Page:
Traverse 17 – My First Travel Blogging Conference

Last weekend I attended my first travel blogging conference. This is what it was like.

There are a lot of travel blogging conferences around such as TBEX and WITS. I see a lot about them online and they seem like they’d be both good fun and a good opportunity for learning and networking. I’ve quite fancied the idea of going to one for a while now, but various things have held me back.

They’re too far away, too expensive, not at the right time, my blog isn’t big enough and I won’t be able to take advantage of all the opportunities on offer …

All good reasons, but even so they’re holding me back. Continue reading “Traverse 17 – My First Travel Blogging Conference”

Borough Market – A Photo Essay

Prosecco, goat ice cream and tales of marauding Vikings are just some of the things waiting to be discovered at Britain’s oldest market.

Good markets are getting harder and harder to find. The traditional markets with cheap clothes, dish cloths and ‘3 for a pound’ fruit and veg are even rarer. The traditional markets were good for a bargain, but not so great for a day out. These days when you do find a market it’s far more likely to be of the artisanal type and to be expensive, but lovely for a day out. Continue reading “Borough Market – A Photo Essay”

Kensington Palace

A Christmas trip to Kensington Palace involved music, gambling and an early version of a ‘Shewee’.

Over the Christmas break I took my ten old niece on her first ever trip to London. As a princess obsessive, when I suggested a visit to Kensington Palace, London home of Will and Kate, she jumped at the chance. Continue reading “Kensington Palace”

Freud Museum

A visit to the final home of psychoanalyst Sigmund Freud.

Sigmund Freud, Austrian Jew and renowned psychoanalyst, fled the Nazis and arrived in London in 1938. Until his death the following the year he lived in a large house in North London, just off Finchley Road and not far from Finchley Road underground station. Continue reading “Freud Museum”

Afternoon Tea at the Ritz

An afternoon spent masquerading as a posh lady got another challenge ticked off my 60 things to do before I’m 60 list.

Dodging showers we made it to the Ritz, not looking our best, but not looking too bedraggled either. Back in February when I’d booked our afternoon tea I’d half hoped for rain so I could have one of the top-hatted doormen hold a golf umbrella over my head as I went up to the steps to the entrance. Continue reading “Afternoon Tea at the Ritz”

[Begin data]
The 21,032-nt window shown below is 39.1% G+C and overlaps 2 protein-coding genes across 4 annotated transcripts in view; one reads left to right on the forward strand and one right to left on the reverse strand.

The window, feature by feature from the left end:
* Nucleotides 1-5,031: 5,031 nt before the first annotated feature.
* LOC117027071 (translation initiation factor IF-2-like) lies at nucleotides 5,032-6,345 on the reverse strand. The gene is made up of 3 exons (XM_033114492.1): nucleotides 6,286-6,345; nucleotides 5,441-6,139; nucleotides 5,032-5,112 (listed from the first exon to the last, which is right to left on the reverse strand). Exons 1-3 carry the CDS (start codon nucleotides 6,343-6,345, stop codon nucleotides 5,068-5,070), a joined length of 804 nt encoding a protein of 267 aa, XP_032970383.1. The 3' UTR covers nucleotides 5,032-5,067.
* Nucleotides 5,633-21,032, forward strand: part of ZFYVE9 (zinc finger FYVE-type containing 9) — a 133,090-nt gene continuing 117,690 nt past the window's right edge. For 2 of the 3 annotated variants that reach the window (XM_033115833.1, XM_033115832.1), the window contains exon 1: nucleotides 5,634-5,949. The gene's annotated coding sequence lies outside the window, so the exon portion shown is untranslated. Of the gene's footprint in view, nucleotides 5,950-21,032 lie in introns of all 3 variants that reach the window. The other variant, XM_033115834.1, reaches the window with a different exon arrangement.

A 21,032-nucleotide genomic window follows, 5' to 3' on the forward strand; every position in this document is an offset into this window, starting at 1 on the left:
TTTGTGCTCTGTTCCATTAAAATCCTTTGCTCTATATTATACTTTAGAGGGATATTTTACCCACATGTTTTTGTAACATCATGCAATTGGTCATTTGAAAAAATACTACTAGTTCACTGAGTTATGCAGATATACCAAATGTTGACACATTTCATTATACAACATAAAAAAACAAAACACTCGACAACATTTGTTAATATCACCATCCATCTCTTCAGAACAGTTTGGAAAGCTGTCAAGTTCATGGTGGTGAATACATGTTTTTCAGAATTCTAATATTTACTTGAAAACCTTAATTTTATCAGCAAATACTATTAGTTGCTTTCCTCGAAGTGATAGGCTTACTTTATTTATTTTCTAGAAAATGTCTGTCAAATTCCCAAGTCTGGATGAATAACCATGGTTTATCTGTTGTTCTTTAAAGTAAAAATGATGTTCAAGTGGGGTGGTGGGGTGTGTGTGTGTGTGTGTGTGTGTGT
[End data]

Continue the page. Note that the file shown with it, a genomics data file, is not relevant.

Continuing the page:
Friday Flickr – Borough Market

I’m so glad I don’t live near Borough Market. I’d spend all my money on cheese and licorice.

Last Saturday morning I arrived in London far too early for my afternoon tea at the Ritz, so to while away a few hours I went to Borough Market. I couldn’t believe I’d waited so long to pay this foodie haven a visit. Continue reading “Friday Flickr – Borough Market”

Tea at the Ritz

Afternoon tea at the Ritz will be another challenge ticked off my list.

One of the more sedate challenges on my 60 before 60 list is to have afternoon tea at the Ritz.

When I first lived in London I worked at a sandwich bar on a hidden alleyway near St James’s Palace. I used to get the tube to Green Park and so twice a day I would walk past the Ritz on Piccadilly. I never ventured inside. Doormen in tophats and tails would swing the doors open for expensively clad people alighting from taxis outside; if it was raining they even held huge golf umbrellas to prevent elegant hairdos from turning frizzy.

I imagined the same doormen slamming the doors shut if I ever tried to enter in my old jeans and trainers. One day, I thought, I will go there and they will hold the doors open for me and I will go inside and have afternoon tea. (I considered afternoon tea to be the poshest of the posh when it comes to food.)

Although I’ll happily do most things on my own, this is one of those things that I think will be enjoyed more if I have someone to share the experience with. And as it’s expensive I knew it could take a while before I found someone willing. Fortunately, I’ve now found that someone.

A good friend and I were at the funeral of another friend this week. She was only 45 and died suddenly. After the funeral we went for a drink in her memory and got onto a maudlin discussion of how life is short and you never know what’s round the corner. I kind of know this already which is one of the reasons I have a list in the first place, but sometimes I need reminding of it.

By the end of the drink we’d decided that part of making the most of life should involve a weekend in London and afternoon tea at the Ritz. I went home and booked it.

Because we want a weekend date and don’t want to have afternoon tea at 7.30pm in the evening (that’s just wrong), the earliest date I could get is in October. At least we’ve got plenty of time to save up for it.

And maybe it will be raining in October. Even if it’s not, I might still ask the doorman to hold an umbrella over my head.



Wild Food Cafe

A restaurant that doesn’t cook the food.

Over the New Year holidays I had a day in London. I was staying with friends in Kent for a few days and caught the train in on the 2nd. I had a long list of things I wanted to do, but when I researched them I found many places were still closed for the holidays and so that limited my choices somewhat.

One of the decisions I had to make was where to have lunch. I like trying out new places, but also have a lot of old favourites that I like to have the chance to get back to. The first few places I checked out were closed, so I decided to go to an old haunt, The World Food Cafe in Neal’s Yard. This was run by a couple who have travelled the world taking amazing photographs and researching recipes. They have published a couple of beautiful cookbooks combining photos and recipes and also displayed some of their photos on the walls of the cafe. The food was always great and the menu consisted of a range of dishes from around the world.